Orientalism and Globalization

Since the last post was about nationalism, it seems logical to take a step into the international system. This post will do so in two ways, by looking at international relations through a colonial/post-colonial framework known as Orientalism, and then responding to Orientalism with an argument from globalization.

Orientalism is a theory typically associated with the Edward Said book of the same name and subsequent works. To (over)simplify, Said et al describe Orientalism as the beliefs and actions in the West that facilitated the colonial enterprise. Specifically it is the collection of attitudes that political and military officials–and even some artists/writers–in France, Britain, and the US (“the West”) about people in the Middle East and Asia (“the East/Orient”). These attitudes often included thinking of Orientals as “the Other” in a way that allowed Westerners to subjugate them. Most scholars of Orientalism insist that this attitude continues today in the US as a form of neo-colonialism. More generally, Said and company’s argument is essentially that powerful people/states construe less powerful people/states in a way that allows the former to dominate the latter. I know all of this is a bit foggy, but trying to summarize hundreds if not thousands of pages of argument into one paragraph can be a bit tricky.

Now to the response from Globalization. I object to Said’s theory of Orientalism not on any factual grounds, but because of its implications. While I admit that the colonial enterprise resulted in a lot of suffering in many cases, on the whole I am of the opinion that it generally raised living standards in most of the places where it was undertaken (sub-Saharan Africa may be an exception, although I think this has more to do with ethnic conflict than with colonialism per se). If Orientalism’s argument is about power (as I asserted above), then Globalization is about economics. To again oversimplify, I take Globalization to be the process by which economic actors (states, corporations, and individuals) have become increasingly interconnected over the last couple of decades. It is this era that made 9/11 possible: before the widespread availability of cheap air travel, those attacks would’ve been impossible. Before the advent of 24-hour news networks that exposed residents of third world countries to international politics, the 9/11 attacks would’ve been unimaginable.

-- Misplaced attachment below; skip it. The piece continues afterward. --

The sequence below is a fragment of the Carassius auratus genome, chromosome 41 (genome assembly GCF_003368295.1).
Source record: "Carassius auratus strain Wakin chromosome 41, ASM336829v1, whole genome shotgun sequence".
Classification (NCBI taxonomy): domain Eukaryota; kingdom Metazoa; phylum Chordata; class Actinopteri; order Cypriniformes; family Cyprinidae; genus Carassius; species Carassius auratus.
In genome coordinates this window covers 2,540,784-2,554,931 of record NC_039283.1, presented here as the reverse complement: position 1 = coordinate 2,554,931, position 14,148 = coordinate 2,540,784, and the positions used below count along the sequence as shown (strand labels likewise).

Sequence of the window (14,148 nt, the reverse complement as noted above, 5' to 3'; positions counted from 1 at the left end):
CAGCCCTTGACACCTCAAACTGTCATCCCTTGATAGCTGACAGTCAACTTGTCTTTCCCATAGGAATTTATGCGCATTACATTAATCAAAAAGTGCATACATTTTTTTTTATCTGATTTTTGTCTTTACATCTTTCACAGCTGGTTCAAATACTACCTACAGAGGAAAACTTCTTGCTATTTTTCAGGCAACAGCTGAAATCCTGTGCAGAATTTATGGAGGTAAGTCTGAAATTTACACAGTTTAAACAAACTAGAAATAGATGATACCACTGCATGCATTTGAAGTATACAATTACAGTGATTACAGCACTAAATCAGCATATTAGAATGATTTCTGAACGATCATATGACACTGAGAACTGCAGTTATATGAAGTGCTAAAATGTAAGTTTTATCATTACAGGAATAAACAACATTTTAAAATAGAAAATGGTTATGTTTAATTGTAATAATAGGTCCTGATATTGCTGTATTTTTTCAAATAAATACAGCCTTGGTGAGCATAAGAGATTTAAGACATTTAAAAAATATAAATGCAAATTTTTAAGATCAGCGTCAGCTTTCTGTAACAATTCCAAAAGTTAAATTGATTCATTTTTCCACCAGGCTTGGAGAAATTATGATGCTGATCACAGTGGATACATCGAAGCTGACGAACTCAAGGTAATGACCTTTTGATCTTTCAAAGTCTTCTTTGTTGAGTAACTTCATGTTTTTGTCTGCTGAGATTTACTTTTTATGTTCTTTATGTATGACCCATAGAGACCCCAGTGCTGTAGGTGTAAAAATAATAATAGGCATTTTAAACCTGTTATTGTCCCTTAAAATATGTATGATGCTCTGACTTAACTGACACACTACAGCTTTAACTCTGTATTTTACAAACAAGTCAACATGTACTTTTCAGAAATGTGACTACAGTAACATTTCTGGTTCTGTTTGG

In the era of Globalization, in which a small group of terrorists with access to technology (both of the laptop computer variety and the more lethal, Semtex variety) can destroy skyscrapers and cause billions of dollars worth of damage to the world economy, Orientalism no longer makes sense. Traditional power structures are no longer the only way of dominance. While it is almost certainly true that the West construed Orientals (remember that typically means Middle Easterners, not just East Asians) as the “Other” throughout the colonial period, today the reverse is happening. Five or ten years ago (it may be less true today), young people from Casablanca to Calcutta saw the US and its allies on TV and immediately perceived them as an enemy. Some have called this Occidentalism. I don’t agree entirely with the Occidentalist argument either, but what I’m saying is that the cultural power of the West is no longer hegemonic. To continue to berate the West as Orientalist when it is trying to bring freedom to those same countries is both inaccurate and irresponsible.